Installed Lubuntu 20.10 in a Gnome Box - Works Beautifully

Hi. First post and new Lubuntu user.

I installed Lubuntu 20.10 last night inside a virtual environment (Gnome Box) and it works beautifully. No issues with software or in updating the packages. Want to try out other distros and this was an easy way to install.

Excellent work. :smiley:

5 Likes

I love playing with virtual machines. I’ve paid for VMWare but have been using VirtualBox lately. For my needs, VirtualBox does the trick just nicely.

2 Likes

This was my first attempt at using a virtual box. A friend who is a Linux software engineer suggested trying Gnome Boxes, it was easy to install, even without the Gnome desktop installed.

Lubuntu sailed right through.

2 Likes

Indeed. It’s a great app. You can also do QEMU via the terminal, and it’s pretty straightforward.

If you’re curious, here’s a link:

It’s already in your repos and can be installed with apt.

Your friend is right, by the way. For example, QEMU is faster than VB and Gnome Boxes is a front end for QEMU. It can also virtualize more hardware, has a smaller footprint, and VB only supports 32 and 64 bit architecture.

Edit: I assumed you know that Gnome Boxes is a front end for QEMU. If you don’t, well, it is. Gnome Boxes is a graphical way to use QEMU.

1 Like

Is Gnome Boxes faster than VirtualBox?

Why would they be? Ultimately the performance of any virtual machine is dependent on the host hardware, not the software running it.

2 Likes

That’s the claim made elsewhere, and I’ve understood to be true. Here’s one such link that explains it:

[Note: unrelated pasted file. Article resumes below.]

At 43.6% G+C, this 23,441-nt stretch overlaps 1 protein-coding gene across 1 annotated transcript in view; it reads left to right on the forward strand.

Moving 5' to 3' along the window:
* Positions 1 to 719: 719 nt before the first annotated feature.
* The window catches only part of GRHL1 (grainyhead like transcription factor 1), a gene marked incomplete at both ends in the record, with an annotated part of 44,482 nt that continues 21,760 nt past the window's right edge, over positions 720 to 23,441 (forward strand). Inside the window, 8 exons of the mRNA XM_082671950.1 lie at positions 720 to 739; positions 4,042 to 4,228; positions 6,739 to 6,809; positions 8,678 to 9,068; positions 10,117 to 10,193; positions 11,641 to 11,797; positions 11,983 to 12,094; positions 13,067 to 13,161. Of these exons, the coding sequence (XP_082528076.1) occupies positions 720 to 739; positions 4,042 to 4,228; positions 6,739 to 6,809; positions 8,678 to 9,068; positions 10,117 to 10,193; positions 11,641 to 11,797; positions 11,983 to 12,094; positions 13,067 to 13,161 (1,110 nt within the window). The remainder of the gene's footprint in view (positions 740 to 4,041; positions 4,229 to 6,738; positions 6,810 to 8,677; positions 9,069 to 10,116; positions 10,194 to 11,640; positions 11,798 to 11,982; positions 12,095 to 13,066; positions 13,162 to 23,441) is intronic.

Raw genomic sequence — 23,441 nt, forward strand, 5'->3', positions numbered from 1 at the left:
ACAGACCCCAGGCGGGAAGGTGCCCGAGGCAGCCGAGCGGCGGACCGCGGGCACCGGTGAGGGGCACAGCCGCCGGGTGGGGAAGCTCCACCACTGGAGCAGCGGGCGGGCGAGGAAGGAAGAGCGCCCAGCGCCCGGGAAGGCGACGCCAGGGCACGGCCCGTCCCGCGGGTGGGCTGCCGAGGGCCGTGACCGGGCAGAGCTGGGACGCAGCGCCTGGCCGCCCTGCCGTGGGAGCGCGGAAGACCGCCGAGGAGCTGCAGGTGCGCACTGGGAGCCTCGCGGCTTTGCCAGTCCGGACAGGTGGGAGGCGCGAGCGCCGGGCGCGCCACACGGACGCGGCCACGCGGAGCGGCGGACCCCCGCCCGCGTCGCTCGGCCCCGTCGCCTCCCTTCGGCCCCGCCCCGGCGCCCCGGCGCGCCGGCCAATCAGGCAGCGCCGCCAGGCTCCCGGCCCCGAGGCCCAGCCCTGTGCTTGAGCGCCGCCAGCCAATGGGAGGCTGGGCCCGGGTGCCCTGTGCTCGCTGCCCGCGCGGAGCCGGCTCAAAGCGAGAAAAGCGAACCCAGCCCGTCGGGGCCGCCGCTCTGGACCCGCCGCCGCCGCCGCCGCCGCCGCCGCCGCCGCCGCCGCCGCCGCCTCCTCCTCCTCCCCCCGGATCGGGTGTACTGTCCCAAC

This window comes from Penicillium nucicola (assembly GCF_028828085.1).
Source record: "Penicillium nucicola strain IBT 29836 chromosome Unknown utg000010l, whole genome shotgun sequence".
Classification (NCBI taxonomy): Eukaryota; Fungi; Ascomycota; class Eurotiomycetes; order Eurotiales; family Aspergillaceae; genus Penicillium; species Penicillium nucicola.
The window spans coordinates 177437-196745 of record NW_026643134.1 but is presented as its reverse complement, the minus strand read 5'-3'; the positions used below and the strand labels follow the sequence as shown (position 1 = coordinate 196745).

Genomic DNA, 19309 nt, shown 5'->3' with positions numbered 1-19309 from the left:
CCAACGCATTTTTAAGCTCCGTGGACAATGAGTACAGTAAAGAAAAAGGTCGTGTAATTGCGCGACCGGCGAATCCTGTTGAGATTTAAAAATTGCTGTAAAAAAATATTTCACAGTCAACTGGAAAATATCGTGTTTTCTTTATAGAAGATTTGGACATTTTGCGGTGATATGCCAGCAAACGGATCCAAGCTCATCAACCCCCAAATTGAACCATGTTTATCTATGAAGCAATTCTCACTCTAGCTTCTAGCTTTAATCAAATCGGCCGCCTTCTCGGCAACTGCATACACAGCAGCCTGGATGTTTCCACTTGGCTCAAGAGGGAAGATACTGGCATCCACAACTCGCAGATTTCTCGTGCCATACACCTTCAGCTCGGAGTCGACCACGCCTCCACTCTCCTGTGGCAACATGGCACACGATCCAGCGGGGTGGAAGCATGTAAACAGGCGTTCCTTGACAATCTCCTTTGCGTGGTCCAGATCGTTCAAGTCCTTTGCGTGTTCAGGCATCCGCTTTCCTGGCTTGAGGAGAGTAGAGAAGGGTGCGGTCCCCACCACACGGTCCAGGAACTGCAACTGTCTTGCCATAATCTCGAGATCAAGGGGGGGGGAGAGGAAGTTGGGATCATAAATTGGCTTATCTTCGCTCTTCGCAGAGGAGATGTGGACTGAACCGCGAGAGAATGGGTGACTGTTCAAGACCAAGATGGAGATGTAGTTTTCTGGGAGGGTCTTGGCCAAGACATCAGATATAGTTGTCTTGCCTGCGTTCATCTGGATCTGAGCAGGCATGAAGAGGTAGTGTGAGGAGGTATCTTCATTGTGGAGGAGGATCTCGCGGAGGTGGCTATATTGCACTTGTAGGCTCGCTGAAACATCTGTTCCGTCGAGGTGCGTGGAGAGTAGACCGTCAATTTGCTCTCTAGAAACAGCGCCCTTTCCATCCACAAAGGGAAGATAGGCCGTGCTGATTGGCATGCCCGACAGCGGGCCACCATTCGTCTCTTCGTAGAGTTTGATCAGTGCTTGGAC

More links are available at your favorite search engine.

1 Like

I can imagine some overhead with VIrtualBox relative to KVM, but not necessarily with some GUI running the show.

1 Like

With modern hardware, I doubt it makes much of an appreciable difference.

I could do some benchmarks and get a more-or-less empirical answer, though it’d only apply to the computer(s) I tested on. The page linked above has someone with a system monitor open, but that’s a very small sample size and hardly a complete test.

On modern hardware, even full Ubuntu loads rapidly on VirtualBox. Throw 4 cores and 8 GB of RAM at it and it works just fine. At my other computer, earlier today, I had multiple VMs open at once. I do that fairly often and it performs just fine.

1 Like

We have some legacy software at work that requires a Windows install, which we run in VirtualBox. And we like using old legacy hardware to boot, too, so the fact we manage to stay productive is a testament to how well virtual machines, in general, run.

3 Likes

(I forgot to hit the like button.)

And, if you ever want a good chuckle, go to slashdot.org and search for the first post where VMWare announced virtualization.

It’s full of wizened old geezers pointing out the various reasons it would never catch on, couldn’t work, or was otherwise useless. It includes such gems as, “I’ll just reboot to use Win95 if I need it!”

They were, all but a few people, so unaware of the benefits and felt that it was impossible to achieve. Many thought it was just hype for a product that would never reach the market.

Man, am I glad I didn’t post in that thread. That way I don’t have to eat crow! I probably would have been one of the “I’ll believe it when I see it” people. A couple of decades later and virtualization is all over the place.

2 Likes

Does Qemu or VB use intel cpu virtualisation ?

Unless I’m misunderstanding your question, all virtualization solutions willl.

1 Like

@KGill - No, I was not aware that Gnome Boxes was a front-end to QEMU. I had some issues with Fedora and it has since been replaced with another Linux distro, which included a VirtualBox installer. I then installed Lubuntu 20.10 inside a VB and it works well. Although I think it seemed faster running inside a Gnome Box vs a VB. :smile:

1 Like

Yeah, that’s my understanding. VBox has more overhead and is thus slower. Or so ‘they’ say… I find it easier to access all the features in VB and I’ve been using it for years, so I’ll take any penalty in performance that may come with it.

If you get bored, you can try out 21.04 in VirtualBox. I’ve been doing the daily builds for a little while now and am having far more fun with it than I’d expected. I’m learning a lot, which is always nice. In fact, I just noticed I’d marked one failed instead of passed. Oops!

2 Likes